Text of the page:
Diageo, the global drinks giant, has underlined its commitment to a multi-million whisky investment in Scotland but has said its flagship Johnnie Walker visitor centre in the Scottish capital will not meet its original completion deadline of the end of this year.

The company saw its half-year profits almost halve following the closure of pubs and bars in the face of the coronavirus pandemic, which also temporarily halted the revamp of the former House of Fraser store in Princes Street into a seven-storey whisky centre with rooftop bars and brand experience.

It revealed that operating profits sank 47 per cent to £2.1 billion in the year to June 30, as it was also hit by a £1.3bn write-down across its operations in India, Nigeria, Ethiopia and Korea.

Total sales fell by 9% to £11.8bn for the year despite being boosted by growth in sales in North America.

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The Princes Street site is part of a plan that includes revamping distilleries such as Cardhu and Clynelish, and is now expected to be completed in the first half of next year.

Ewan Andrew, the firm’s president of global supply and procurement and chief sustainability officer, said it had no staff on furlough but that it is too early to tell whether jobs would be affected in the longer term.

He said: “It was the eighth consecutive half year of growth we had in our business when we reported back in January, but it has been a game of two halves.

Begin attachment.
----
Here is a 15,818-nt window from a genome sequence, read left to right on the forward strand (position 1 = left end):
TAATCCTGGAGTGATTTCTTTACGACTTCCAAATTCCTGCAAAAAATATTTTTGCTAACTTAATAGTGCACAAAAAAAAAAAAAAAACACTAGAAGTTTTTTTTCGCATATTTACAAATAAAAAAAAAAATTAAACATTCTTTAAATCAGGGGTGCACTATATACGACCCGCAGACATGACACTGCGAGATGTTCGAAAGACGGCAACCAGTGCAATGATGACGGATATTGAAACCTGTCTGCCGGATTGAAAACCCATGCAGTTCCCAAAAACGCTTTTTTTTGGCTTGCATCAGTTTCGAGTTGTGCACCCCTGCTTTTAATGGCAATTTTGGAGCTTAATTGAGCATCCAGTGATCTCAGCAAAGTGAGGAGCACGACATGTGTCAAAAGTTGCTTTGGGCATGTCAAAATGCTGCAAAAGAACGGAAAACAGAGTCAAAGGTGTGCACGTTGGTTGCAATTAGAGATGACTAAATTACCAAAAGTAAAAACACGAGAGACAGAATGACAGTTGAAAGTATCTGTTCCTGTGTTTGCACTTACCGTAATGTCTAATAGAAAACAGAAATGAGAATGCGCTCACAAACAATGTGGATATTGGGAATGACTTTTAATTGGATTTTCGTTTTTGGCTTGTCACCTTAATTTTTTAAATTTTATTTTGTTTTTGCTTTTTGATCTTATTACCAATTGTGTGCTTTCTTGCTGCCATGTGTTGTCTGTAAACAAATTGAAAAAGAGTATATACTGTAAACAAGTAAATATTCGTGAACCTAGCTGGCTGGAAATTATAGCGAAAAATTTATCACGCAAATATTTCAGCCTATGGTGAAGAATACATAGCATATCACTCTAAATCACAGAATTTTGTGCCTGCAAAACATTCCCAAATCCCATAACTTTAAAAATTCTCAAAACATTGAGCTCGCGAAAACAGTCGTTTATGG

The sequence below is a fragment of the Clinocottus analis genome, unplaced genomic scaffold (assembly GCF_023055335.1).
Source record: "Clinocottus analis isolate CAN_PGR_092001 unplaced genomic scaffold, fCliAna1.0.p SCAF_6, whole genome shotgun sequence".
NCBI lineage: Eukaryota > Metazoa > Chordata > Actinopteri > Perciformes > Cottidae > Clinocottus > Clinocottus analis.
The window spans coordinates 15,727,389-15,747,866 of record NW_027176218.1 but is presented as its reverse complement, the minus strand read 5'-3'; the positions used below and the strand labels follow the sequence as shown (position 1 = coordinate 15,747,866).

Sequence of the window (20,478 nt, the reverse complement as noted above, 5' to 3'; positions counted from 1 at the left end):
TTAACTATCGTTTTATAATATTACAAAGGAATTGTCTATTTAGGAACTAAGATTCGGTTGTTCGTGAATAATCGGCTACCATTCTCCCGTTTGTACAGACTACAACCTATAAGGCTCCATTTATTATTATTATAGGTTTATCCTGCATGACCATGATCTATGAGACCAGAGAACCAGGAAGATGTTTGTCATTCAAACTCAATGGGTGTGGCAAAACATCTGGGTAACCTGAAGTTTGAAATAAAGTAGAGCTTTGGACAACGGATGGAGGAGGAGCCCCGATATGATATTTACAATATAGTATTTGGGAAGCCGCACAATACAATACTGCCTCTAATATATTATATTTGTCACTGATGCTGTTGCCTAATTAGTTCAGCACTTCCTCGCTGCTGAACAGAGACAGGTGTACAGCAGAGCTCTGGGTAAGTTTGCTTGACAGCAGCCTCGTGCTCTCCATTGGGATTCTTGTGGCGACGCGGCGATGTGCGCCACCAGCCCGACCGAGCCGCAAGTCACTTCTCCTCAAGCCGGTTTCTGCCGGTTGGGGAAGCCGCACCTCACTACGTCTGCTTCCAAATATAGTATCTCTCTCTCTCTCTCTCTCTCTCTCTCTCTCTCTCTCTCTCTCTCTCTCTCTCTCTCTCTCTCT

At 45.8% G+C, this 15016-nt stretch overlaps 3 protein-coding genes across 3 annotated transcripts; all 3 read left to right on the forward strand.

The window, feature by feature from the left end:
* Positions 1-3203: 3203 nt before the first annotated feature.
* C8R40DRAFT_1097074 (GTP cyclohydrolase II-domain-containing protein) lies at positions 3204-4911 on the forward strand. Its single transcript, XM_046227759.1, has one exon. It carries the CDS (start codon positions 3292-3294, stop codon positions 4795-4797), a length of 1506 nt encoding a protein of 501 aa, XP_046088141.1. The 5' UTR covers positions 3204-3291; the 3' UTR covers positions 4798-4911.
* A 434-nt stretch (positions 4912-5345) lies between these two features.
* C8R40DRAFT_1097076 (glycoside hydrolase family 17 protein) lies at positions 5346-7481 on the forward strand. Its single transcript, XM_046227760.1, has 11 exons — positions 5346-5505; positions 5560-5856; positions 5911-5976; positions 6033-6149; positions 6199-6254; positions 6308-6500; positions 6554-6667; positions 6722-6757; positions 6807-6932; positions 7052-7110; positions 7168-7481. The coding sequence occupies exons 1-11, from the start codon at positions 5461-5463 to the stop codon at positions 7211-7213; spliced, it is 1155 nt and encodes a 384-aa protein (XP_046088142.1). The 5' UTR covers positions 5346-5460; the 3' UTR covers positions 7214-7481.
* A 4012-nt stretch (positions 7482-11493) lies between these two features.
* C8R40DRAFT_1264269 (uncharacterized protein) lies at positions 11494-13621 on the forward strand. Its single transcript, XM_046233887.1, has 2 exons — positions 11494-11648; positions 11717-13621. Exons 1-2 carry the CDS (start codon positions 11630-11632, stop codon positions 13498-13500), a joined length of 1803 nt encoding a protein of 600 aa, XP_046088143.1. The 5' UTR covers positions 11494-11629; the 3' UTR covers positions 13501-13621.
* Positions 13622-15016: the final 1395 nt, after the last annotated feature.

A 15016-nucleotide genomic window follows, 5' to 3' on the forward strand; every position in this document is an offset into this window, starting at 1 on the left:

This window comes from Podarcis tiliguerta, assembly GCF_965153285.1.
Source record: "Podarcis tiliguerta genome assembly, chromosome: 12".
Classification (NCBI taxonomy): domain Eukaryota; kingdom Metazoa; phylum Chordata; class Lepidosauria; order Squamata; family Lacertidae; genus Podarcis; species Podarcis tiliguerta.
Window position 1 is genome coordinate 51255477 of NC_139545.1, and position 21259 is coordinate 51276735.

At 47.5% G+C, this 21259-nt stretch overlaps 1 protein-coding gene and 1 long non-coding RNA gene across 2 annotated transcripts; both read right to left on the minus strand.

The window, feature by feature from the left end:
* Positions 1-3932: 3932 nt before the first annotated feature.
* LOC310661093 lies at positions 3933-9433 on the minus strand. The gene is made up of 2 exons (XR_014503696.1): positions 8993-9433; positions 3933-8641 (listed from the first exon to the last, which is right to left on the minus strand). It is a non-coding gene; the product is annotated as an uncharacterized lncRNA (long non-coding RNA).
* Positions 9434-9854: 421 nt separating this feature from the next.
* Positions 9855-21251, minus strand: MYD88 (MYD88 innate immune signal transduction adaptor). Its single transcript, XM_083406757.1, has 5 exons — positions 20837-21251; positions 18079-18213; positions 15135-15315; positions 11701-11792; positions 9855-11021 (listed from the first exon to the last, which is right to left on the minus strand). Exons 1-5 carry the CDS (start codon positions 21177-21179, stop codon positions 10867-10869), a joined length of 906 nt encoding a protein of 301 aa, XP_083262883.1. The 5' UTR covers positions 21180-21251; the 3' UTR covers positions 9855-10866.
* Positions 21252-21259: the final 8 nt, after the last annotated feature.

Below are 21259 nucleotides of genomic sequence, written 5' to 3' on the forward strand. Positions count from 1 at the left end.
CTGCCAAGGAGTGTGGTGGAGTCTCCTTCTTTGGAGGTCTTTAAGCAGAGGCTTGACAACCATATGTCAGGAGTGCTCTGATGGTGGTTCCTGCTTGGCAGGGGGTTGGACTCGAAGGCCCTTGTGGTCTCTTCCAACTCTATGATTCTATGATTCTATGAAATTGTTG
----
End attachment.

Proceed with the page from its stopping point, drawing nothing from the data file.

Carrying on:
“The second half has had a significant impact from Covid-19.

“We have taken a lot of decisive action across the business to protect our people and our business and support customers and communities.”

First Look: Diageo’s Edinburgh whisky tourism experience at night

He said: “In Scotland in particular we have had brilliant support from our employees. Their dedication and commitment continued to make sure that our product flow to customers was outstanding.

“We have not been involved in any furloughing, our employees have remained employed and we have redeployed people despite the challenges we have had in key areas like global travel, essentially that market has all but disappeared, and then the shift from the bars and clubs being closed for a long period and that demand moving into the supermarkets and the off-trade.

“We do more than Scotch. We’ve got the gin and the other products that are made here too but Scotch is for the long term.

“We make decisions and take our strategy with real confidence that Scotch is enduring. It is something that we plan for and take action on, in still a bold way, but over years and decades not over weeks and months for continued confidence to keep investing in Scotland and our Scotch brands.”

Mr Andrew also said: “We have been in a strong position as a strong company to be able to support our business and employees and we pivoted them as we’ve seen demand growing in the off-trade channel and e-commerce and areas like that.”

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He added: “We are continuing to invest in Scotland, so the programme of £150m investment continues. The work is ongoing at Johnnie Walker, Princes Street, in Edinburgh.

“It was due to open at the end of the year. It will open now in the first half of 2021, and we will confirm that date.

“The visitor centres are coming back online but we are doing that sensitively. We are still investing on those visitor centres as well at quite a significant rate.

“Whether it is local tourism in the short term and international tourism in the longer terms we believe that it is right for Scotch and right for Scotland to stimulate that growth.”

Ivan Menezes, chief executive of the company, said: “While the trajectory of the recovery is uncertain, with volatility expected to continue into fiscal 21, I am confident in our strategy, the resilience of our business and am very proud of the way our people have responded. We are well-positioned to emerge stronger.”

Shares closed down 5.6% at 2,721p.